Saab Digital Air Traffic Solutions will deliver a digital air traffic system to Cranfield Airport, based on a solution developed since 2006, and approved by authorities for operational use since 2015. Saab Digital Air Traffic Solutions, is the only company in the world with an approved, certified solution for remote digital air traffic control in operation.
Saab Digital Air Traffic Solutions CEO Johan Klintberg and Professor Sir Peter Gregson, Vice-Chancellor and Chief Executive of Cranfield University sign the contract.
Cranfield Airport is based 70 km northwest of London and owned by Cranfield University. Cranfield is an important university in Europe for aerospace and the only university in the world to own and run an airport, on campus, and to have airline status.
The digital tower will serve Cranfield Airport and will further enhance the Universityâ€™s research capabilities, which include the Aerospace Integration Research Centre (AIRC) and the newly announced Digital Aviation Research and Technology Centre (DARTeC).
Professor Sir Peter Gregson Vice-Chancellor and Chief Executive of Cranfield University said: â€œThe digital control tower will be a significant boost for Cranfield Airport and the research capabilities of the University. Combined with our existing and new facilities, the digital control tower will cement Cranfieldâ€™s place as the home of the leading aerospace research facilities in Europe.â€
Saab Digital Air Traffic Solutions is further strengthening its market leader position, as the first supplier providing a digital solution for air traffic control.
â€œOur proven technology and operational experience is an important differentiator in the market. We are also looking forward to the collaboration with Cranfield University and the strong links the university has with the industry in the area of innovative research and developmentâ€, says Johan Klintberg, CEO of Saab Digital Air Traffic Solutions.
How does the digital technology work?
A mast will be installed at Cranfield Airport, equipped with cameras and sensors recording everything that takes place. All this data is sent digitally to a control centre and is projected onto a 360-degree view on large screens in front of the air traffic controllers.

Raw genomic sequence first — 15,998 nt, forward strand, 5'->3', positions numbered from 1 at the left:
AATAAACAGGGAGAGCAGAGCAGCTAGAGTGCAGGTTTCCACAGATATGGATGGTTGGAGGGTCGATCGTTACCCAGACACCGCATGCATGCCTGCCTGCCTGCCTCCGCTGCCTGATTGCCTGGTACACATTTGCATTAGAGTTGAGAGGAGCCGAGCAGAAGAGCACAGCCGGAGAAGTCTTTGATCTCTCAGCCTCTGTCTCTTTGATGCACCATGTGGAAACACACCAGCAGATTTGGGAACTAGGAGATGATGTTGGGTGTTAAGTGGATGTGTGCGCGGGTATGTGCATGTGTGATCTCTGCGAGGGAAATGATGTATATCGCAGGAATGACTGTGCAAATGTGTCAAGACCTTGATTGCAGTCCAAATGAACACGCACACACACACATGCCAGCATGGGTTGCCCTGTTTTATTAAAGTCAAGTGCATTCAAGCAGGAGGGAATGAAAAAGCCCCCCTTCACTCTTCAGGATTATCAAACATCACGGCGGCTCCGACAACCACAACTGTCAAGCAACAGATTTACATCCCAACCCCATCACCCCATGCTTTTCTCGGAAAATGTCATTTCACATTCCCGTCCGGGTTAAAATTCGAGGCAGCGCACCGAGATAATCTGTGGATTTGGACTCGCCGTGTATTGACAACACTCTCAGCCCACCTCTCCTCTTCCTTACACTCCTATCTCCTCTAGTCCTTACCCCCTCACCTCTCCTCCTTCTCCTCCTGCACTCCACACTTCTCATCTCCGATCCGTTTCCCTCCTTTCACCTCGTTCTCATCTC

This solution combines image monitoring combined with other systems, such as radar display, navigation aids and information about flight plans and weather conditions; all the information that the controllers need to manage the traffic.
Improved safety is one of the most important cornerstones, and the camera technology in the new remotely controlled tower makes it possible to cope with difficult light conditions much better than before. The system adjusts the images automatically when there is direct sunlight or there are snow reflections, which makes it possible for the controllers to follow an aircraft that is climbing skywards without becoming dazzled. The technology also allows controllers to zoom in and enhance the image in order to pick out details.
The digital air traffic control system complies with same existing rules and regulations as for conventional towers and the data traffic can take several routes to ensure that the data arrives even if an interruption occurs â€œMoving on from conventional towers to the digital tower technology drives change in a number of ways. The digitalisation of the data they collect and distribute increases the operational efficiency and safety across an airport. What we can see right now is a huge interest in the market, from small to big airports all over the worldâ€, says Per Ahl, head of Marketing & Sales at Saab Digital Air Traffic Solutions.